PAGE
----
Here’s an oddly-recurring cultural litmus test: Soon after a news outlet hires a journalist, racist statements from the journalist’s past resurface. Should the journalist be fired?
For The New York Times — and many on the left — the answer depends on another question: Which group was insulted?
On Wednesday, The Times announced the hiring of Sarah Jeong, formerly a senior editor at Verge, as a technology and opinion writer. Thanks to the genius of the web, a notably large number of old tweets by Jeong disparaging white people have soon-after come to light.
Her tweets included statements like “#CancelWhitePeople,” “White men are bullshit,” and a comparison of whiteness to dog urine. (Yes, seriously.)
The Times responded on Thursday to the controversy, saying the editorial board had already vetted Jeong’s tweets and — after “candid conversations” with her — decided to keep her anyway, “confident that she will be an important voice… moving forward.”
In her own statement issued through The Times, Jeong explained her tweets as “counter trolling” — a reaction to abuse she had experienced herself on Twitter.
The double standard: Slate’s legal reporter Mark Joseph Stern described criticism of Jeong as “smearing” and tweeted that The Times should have avoided even the semblance of an apology and simply announced: “We do not terminate employment on the basis of old tweets.” He added that “The Times could’ve set an industry standard.”
But Stern — who’s usually a careful and astute commentator — followed a different standard a few months ago. In April, Stern praised The Atlantic for firing newly-hired conservative writer Kevin Williamson, who had in the past opined that women who got an abortion should be hanged.
Stern criticized The Atlantic for hiring Williamson in the first place. “This was an embarrassing failure of due diligence,” he tweeted.
I think everyone knows what the industry standard is already, Mark. pic.twitter.com/MaHo4d6nrv
— ort (@ortoiseortoise) August 2, 2018
Jessica Valenti, one of the reporters who in April had urged The Atlantic to fire Williamson, didn’t see any ethical complexity in Jeong’s hiring. (Valenti’s dichotomy of good and evil was later chided by New York University professor Jonathan Haidt.)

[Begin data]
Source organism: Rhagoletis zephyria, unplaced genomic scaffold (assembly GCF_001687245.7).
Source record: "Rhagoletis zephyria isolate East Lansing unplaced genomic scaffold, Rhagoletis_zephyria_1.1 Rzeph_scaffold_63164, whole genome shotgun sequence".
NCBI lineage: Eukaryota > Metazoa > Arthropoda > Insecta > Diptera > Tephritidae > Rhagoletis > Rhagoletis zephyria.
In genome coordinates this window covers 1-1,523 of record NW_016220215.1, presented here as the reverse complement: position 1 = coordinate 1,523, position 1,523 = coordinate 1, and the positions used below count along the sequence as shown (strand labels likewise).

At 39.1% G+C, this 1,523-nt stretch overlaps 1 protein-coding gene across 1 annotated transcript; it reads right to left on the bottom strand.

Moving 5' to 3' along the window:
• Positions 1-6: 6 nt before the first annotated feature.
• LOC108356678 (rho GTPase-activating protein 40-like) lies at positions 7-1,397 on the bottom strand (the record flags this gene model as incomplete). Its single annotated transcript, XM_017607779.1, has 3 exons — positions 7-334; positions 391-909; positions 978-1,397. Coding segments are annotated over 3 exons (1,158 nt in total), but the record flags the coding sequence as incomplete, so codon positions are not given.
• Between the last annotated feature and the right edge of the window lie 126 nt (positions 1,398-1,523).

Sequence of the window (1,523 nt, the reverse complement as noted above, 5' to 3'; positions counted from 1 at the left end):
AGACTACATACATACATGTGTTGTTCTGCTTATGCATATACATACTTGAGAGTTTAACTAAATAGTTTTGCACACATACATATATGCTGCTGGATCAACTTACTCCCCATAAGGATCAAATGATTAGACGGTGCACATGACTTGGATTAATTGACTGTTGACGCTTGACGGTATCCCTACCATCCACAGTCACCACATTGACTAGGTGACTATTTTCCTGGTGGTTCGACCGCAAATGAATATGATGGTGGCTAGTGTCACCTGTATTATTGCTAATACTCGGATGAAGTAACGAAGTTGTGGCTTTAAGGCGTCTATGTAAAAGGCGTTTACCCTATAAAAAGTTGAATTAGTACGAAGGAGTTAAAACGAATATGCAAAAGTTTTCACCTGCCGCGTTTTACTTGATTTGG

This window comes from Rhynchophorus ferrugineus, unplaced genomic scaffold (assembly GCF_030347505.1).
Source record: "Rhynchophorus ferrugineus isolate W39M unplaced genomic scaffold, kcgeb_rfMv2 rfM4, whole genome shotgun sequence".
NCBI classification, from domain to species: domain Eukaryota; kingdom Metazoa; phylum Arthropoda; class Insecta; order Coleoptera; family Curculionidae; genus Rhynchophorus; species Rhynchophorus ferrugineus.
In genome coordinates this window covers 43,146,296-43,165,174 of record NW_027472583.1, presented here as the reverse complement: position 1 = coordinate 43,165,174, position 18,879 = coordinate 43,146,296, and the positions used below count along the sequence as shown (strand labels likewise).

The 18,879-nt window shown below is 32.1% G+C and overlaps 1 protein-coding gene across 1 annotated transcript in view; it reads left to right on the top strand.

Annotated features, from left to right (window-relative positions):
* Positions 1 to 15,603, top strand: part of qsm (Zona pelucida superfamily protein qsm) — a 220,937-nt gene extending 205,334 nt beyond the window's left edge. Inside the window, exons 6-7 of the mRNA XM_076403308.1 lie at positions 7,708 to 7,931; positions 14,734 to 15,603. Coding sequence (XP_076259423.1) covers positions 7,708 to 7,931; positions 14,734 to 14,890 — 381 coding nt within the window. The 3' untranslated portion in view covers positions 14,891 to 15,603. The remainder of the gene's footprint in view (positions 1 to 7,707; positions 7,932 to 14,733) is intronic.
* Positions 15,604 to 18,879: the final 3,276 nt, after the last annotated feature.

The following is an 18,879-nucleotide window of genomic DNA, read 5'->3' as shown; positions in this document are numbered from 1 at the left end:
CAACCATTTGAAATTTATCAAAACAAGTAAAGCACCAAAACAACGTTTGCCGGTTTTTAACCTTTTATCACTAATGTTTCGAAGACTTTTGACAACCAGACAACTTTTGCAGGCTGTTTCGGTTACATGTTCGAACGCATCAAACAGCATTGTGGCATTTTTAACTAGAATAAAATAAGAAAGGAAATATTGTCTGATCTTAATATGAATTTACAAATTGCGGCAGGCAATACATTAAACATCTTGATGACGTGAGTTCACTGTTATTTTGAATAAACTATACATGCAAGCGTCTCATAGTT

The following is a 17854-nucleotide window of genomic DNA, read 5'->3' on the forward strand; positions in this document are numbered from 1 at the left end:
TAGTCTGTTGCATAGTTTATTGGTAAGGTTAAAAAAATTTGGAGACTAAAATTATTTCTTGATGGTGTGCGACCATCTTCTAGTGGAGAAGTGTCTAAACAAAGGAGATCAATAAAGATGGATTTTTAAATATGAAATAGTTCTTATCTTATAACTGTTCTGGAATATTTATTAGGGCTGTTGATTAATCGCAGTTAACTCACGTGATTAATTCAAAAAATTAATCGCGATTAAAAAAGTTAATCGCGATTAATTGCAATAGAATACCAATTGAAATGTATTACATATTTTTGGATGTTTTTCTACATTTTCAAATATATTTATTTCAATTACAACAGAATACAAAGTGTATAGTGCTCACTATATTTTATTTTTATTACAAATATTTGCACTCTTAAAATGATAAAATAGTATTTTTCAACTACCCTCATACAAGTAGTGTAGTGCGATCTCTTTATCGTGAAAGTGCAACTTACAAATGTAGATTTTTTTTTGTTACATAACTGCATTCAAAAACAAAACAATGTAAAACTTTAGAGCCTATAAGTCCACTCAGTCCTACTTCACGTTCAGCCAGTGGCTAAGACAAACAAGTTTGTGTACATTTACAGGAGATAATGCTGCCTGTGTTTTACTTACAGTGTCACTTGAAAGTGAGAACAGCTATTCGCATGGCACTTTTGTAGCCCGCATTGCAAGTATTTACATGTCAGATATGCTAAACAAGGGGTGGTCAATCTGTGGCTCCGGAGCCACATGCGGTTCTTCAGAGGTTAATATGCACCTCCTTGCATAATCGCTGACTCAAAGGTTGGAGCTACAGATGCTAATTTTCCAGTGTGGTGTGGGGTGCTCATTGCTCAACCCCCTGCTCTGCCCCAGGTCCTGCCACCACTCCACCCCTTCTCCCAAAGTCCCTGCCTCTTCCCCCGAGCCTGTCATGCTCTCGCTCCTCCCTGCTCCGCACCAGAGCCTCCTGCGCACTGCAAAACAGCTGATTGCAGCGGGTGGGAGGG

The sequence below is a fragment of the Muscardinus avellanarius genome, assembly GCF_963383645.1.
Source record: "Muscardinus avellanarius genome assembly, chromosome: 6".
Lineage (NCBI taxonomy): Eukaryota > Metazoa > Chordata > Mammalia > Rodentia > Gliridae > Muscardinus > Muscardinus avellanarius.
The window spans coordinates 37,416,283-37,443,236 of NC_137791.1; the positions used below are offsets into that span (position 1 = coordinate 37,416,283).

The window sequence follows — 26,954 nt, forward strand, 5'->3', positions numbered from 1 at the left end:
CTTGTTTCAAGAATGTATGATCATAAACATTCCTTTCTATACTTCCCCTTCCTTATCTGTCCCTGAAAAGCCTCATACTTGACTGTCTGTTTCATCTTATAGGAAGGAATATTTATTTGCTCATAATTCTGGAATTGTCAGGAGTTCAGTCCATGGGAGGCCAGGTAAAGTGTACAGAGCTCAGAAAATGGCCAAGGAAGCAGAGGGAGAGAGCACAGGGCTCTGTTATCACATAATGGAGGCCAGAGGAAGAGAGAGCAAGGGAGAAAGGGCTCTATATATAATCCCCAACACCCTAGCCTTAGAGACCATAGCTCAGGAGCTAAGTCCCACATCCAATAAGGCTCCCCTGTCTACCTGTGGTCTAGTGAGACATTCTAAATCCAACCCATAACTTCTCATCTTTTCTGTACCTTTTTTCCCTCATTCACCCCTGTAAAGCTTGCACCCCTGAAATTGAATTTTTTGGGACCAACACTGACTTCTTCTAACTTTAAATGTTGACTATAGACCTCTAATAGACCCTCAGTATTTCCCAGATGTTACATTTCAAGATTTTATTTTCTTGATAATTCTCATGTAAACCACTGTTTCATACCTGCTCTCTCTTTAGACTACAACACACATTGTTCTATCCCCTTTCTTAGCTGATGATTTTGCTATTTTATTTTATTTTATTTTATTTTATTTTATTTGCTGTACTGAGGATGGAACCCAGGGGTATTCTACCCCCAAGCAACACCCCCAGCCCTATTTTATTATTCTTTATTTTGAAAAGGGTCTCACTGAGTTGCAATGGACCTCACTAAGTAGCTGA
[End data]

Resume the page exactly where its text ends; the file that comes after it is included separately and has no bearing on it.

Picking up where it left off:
Sarah Jeong is good, her haters are bad (terrible, even). It’s not difficult.
— Jessica Valenti (@JessicaValenti) August 2, 2018
It’s this discrepancy, more than Jeong’s actual tweets, that conservatives find galling. To make matters optically worse, Jeong’s predecessor, Quinn Norton, had been fired — on the same day her hiring was announced — due to (you guessed it!) old tweets.
In the resurfaced tweets, Norton had used the N-word and a derogatory word for homosexuals, and had seemingly engaged in conversations with known Neo-Nazis.
However, as Wired noted at the time, Norton’s story is “complicated.” The N-Word was a poor retweet. The gay-slurs were used, according to Norton, out of a sense of her own belonging to the queer community. Her chats with the alt-right were, she said, part of her reporting.
Whether or not Norton’s explanations are acceptable, they certainly are not worse than Jeong’s. But by The Times’ standards, Norton deserved to get booted, while Jeong hardly received an admonishment.
To be fair, it would be absurd to argue that Jeong’s old tweets, miserable though they are, belong on the same continuum of bigotry which minorities in the US had historically suffered (and with which many still struggle today).
But does that mean that current expressions of hate towards different groups should come at different social costs? And should this exchange rate mean that explicit hostility towards white Americans comes with impunity?
Stern, Valenti, and The Times seem to think so. They endorse a zero-tolerance policy for all expressions of bigotry, while carving out one big exemption. What they might believe to be a reasonable remedy to historic wrongs may end up feeding the very evil they hope to extinguish. For the alt-right — like any other group playing identity politics –nothing is more nourishing than new grievances.
In the meantime, Fox News online reporter Stephen Miller also dug up old Jeong tweets — but this time to find common ground.